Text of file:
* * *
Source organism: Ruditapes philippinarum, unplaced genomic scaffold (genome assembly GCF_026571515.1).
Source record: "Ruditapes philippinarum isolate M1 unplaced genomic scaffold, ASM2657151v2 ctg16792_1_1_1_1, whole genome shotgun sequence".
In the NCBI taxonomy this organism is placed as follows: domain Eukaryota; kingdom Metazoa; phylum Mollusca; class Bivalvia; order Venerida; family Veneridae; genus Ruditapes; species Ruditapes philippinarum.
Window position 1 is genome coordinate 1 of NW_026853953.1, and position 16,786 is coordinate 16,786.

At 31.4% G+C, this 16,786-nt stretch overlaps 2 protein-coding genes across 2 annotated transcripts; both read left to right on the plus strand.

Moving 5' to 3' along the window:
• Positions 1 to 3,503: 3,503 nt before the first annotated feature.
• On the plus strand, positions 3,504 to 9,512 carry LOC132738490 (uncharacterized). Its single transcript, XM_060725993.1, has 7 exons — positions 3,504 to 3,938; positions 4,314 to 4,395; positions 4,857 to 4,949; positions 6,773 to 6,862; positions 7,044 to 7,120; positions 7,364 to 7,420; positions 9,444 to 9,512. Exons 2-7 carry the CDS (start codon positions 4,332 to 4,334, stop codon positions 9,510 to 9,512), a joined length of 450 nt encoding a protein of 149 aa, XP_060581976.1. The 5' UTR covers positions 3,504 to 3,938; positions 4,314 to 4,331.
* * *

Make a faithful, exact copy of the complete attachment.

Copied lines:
Source organism: Ruditapes philippinarum, unplaced genomic scaffold (genome assembly GCF_026571515.1).
Source record: "Ruditapes philippinarum isolate M1 unplaced genomic scaffold, ASM2657151v2 ctg16792_1_1_1_1, whole genome shotgun sequence".
In the NCBI taxonomy this organism is placed as follows: domain Eukaryota; kingdom Metazoa; phylum Mollusca; class Bivalvia; order Venerida; family Veneridae; genus Ruditapes; species Ruditapes philippinarum.
Window position 1 is genome coordinate 1 of NW_026853953.1, and position 16,786 is coordinate 16,786.

At 31.4% G+C, this 16,786-nt stretch overlaps 2 protein-coding genes across 2 annotated transcripts; both read left to right on the plus strand.

Moving 5' to 3' along the window:
• Positions 1 to 3,503: 3,503 nt before the first annotated feature.
• On the plus strand, positions 3,504 to 9,512 carry LOC132738490 (uncharacterized). Its single transcript, XM_060725993.1, has 7 exons — positions 3,504 to 3,938; positions 4,314 to 4,395; positions 4,857 to 4,949; positions 6,773 to 6,862; positions 7,044 to 7,120; positions 7,364 to 7,420; positions 9,444 to 9,512. Exons 2-7 carry the CDS (start codon positions 4,332 to 4,334, stop codon positions 9,510 to 9,512), a joined length of 450 nt encoding a protein of 149 aa, XP_060581976.1. The 5' UTR covers positions 3,504 to 3,938; positions 4,314 to 4,331.